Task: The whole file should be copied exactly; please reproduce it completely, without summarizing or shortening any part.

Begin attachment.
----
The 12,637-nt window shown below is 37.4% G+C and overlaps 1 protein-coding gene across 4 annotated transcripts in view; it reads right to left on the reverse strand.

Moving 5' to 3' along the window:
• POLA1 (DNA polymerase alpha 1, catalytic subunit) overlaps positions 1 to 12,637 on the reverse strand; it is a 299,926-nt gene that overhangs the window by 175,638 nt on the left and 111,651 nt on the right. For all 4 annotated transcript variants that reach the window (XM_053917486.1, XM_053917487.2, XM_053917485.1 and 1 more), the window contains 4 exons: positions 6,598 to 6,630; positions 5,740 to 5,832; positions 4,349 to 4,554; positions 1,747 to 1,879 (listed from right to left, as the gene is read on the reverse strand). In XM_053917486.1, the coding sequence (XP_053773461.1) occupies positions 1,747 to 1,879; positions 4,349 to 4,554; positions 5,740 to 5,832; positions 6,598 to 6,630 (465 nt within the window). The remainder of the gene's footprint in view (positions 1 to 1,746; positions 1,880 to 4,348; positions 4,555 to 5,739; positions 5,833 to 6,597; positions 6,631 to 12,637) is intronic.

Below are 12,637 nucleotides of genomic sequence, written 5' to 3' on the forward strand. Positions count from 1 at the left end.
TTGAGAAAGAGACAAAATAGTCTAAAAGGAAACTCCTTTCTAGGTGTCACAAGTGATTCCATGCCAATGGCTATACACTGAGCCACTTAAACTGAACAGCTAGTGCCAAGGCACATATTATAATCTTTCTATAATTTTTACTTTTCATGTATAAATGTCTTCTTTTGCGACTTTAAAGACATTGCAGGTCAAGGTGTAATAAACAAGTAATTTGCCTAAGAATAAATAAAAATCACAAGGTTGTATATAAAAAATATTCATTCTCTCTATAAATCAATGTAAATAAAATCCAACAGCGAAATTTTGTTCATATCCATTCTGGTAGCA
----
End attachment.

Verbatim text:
The 12,637-nt window shown below is 37.4% G+C and overlaps 1 protein-coding gene across 4 annotated transcripts in view; it reads right to left on the reverse strand.

Moving 5' to 3' along the window:
• POLA1 (DNA polymerase alpha 1, catalytic subunit) overlaps positions 1 to 12,637 on the reverse strand; it is a 299,926-nt gene that overhangs the window by 175,638 nt on the left and 111,651 nt on the right. For all 4 annotated transcript variants that reach the window (XM_053917486.1, XM_053917487.2, XM_053917485.1 and 1 more), the window contains 4 exons: positions 6,598 to 6,630; positions 5,740 to 5,832; positions 4,349 to 4,554; positions 1,747 to 1,879 (listed from right to left, as the gene is read on the reverse strand). In XM_053917486.1, the coding sequence (XP_053773461.1) occupies positions 1,747 to 1,879; positions 4,349 to 4,554; positions 5,740 to 5,832; positions 6,598 to 6,630 (465 nt within the window). The remainder of the gene's footprint in view (positions 1 to 1,746; positions 1,880 to 4,348; positions 4,555 to 5,739; positions 5,833 to 6,597; positions 6,631 to 12,637) is intronic.

Below are 12,637 nucleotides of genomic sequence, written 5' to 3' on the forward strand. Positions count from 1 at the left end.
TTGAGAAAGAGACAAAATAGTCTAAAAGGAAACTCCTTTCTAGGTGTCACAAGTGATTCCATGCCAATGGCTATACACTGAGCCACTTAAACTGAACAGCTAGTGCCAAGGCACATATTATAATCTTTCTATAATTTTTACTTTTCATGTATAAATGTCTTCTTTTGCGACTTTAAAGACATTGCAGGTCAAGGTGTAATAAACAAGTAATTTGCCTAAGAATAAATAAAAATCACAAGGTTGTATATAAAAAATATTCATTCTCTCTATAAATCAATGTAAATAAAATCCAACAGCGAAATTTTGTTCATATCCATTCTGGTAGCA